Impact of a pay-for-performance scheme for long-acting reversible contraceptive (LARC) advice on contraceptive uptake and abortion in British primary care: An interrupted time series study

Autoři: Richard Ma aff001;  Elizabeth Cecil aff001;  Alex Bottle aff001;  Rebecca French aff002;  Sonia Saxena aff001
Působiště autorů: Department of Primary Care and Public Health, Imperial College London, London, United Kingdom aff001;  Department of Public Health, Environments and Society, London School of Hygiene and Tropical Medicine, London, United Kingdom aff002
Vyšlo v časopise: Impact of a pay-for-performance scheme for long-acting reversible contraceptive (LARC) advice on contraceptive uptake and abortion in British primary care: An interrupted time series study. PLoS Med 17(9): e32767. doi:10.1371/journal.pmed.1003333
Kategorie: Research Article
doi: 10.1371/journal.pmed.1003333



Long-acting reversible contraception (LARC) is among the most effective contraceptive methods, but uptake remains low even in high-income settings. In 2009/2010, a target-based pay-for-performance (P4P) scheme in Britain was introduced for primary care physicians (PCPs) to offer advice about LARC methods to a specified proportion of women attending for contraceptive care to improve contraceptive choice. We examined the impact and equity of this scheme on LARC uptake and abortions.

Methods and findings

We examined records of 3,281,667 women aged 13 to 54 years registered with a primary care clinic in Britain (England, Wales, and Scotland) using Clinical Practice Research Datalink (CPRD) from 2004/2005 to 2013/2014. We used interrupted time series (ITS) analysis to examine trends in annual LARC and non-LARC hormonal contraception (NLHC) uptake and abortion rates, stratified by age and deprivation groups, before and after the P4P was introduced in 2009/2010. Between 2004/2005 and 2013/2014, crude LARC uptake rates increased by 32.0% from 29.6 per 1,000 women to 39.0 per 1,000 women, compared with 18.0% decrease in NLHC uptake. LARC uptake among women of all ages increased immediately after the P4P with step change of 5.36 per 1,000 women (all values are per 1,000 women unless stated, 95% CI 5.26–5.45, p < 0.001). Women aged 20 to 24 years had the largest step change (8.40, 8.34–8.47, p < 0.001) and sustained trend increase (3.14, 3.08–3.19, p < 0.001) compared with other age groups. NLHC uptake fell in all women with a step change of −22.8 (−24.5 to −21.2, p < 0.001), largely due to fall in combined hormonal contraception (CHC; −15.0, −15.5 to −14.5, p < 0.001). Abortion rates in all women fell immediately after the P4P with a step change of −2.28 (−2.98 to −1.57, p = 0.002) and sustained decrease in trend of −0.88 (−1.12 to −0.63, p < 0.001). The largest falls occurred in women aged 13 to 19 years (step change −5.04, −7.56 to −2.51, p = 0.011), women aged 20 to 24 years (step change −4.52, −7.48 to −1.57, p = 0.030), and women from the most deprived group (step change −4.40, −6.89 to −1.91, p = 0.018). We estimate that by 2013/2014, the P4P scheme resulted in an additional 4.53 LARC prescriptions per 1,000 women (relative increase of 13.4%) more than would have been expected without the scheme. There was a concurrent absolute reduction of −5.31 abortions per 1,000 women, or −38.3% relative reduction. Despite universal coverage of healthcare, some women might have obtained contraception elsewhere or had abortion procedure that was not recorded on CPRD. Other policies aiming to increase LARC use or reduce unplanned pregnancies around the same time could also explain the findings.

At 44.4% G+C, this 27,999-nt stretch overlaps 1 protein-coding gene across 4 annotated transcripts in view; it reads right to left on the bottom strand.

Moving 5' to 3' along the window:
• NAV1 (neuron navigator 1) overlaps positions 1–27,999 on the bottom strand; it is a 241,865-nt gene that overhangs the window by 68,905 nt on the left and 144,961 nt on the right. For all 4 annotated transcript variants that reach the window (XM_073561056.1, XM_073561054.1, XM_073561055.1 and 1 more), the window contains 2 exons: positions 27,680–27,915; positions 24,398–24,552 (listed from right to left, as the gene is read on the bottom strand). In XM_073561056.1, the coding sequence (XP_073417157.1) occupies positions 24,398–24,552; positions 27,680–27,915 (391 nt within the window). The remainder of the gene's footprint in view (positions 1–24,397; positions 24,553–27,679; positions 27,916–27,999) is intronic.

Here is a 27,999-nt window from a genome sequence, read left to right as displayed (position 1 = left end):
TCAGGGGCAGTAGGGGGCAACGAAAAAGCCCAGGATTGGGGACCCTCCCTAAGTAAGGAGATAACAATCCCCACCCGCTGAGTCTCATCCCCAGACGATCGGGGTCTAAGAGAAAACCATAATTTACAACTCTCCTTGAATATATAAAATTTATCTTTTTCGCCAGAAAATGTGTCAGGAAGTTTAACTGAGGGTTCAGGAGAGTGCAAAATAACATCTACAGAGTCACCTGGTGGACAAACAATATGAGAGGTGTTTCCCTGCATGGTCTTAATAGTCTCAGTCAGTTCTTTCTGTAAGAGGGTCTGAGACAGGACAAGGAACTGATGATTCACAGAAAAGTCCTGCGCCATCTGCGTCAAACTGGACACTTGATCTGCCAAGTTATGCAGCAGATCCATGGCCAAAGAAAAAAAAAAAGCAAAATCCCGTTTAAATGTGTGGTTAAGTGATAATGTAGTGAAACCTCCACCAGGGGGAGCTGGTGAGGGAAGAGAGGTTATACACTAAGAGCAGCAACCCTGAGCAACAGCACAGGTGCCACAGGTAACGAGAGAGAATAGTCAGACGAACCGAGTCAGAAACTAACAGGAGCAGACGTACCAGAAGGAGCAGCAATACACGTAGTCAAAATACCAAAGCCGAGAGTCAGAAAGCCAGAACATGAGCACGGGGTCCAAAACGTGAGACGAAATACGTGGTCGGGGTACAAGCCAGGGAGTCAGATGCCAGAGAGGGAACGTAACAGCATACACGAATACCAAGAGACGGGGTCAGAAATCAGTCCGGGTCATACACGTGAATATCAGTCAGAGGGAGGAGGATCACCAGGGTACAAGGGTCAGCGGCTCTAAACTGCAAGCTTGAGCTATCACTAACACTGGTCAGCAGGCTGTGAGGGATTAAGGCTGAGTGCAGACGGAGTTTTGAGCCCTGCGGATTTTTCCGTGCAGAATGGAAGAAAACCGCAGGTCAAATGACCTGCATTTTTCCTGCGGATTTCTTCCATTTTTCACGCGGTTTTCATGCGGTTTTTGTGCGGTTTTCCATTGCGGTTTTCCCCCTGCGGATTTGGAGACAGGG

In this study, we found that LARC uptake increased and abortions fell in the period after the P4P scheme in British primary care, with additional impact for young women aged 20–24 years and those from deprived backgrounds.

Klíčová slova:

Age groups – England – Female contraception – Finance – Pregnancy – Primary care – Termination of pregnancy – United Kingdom


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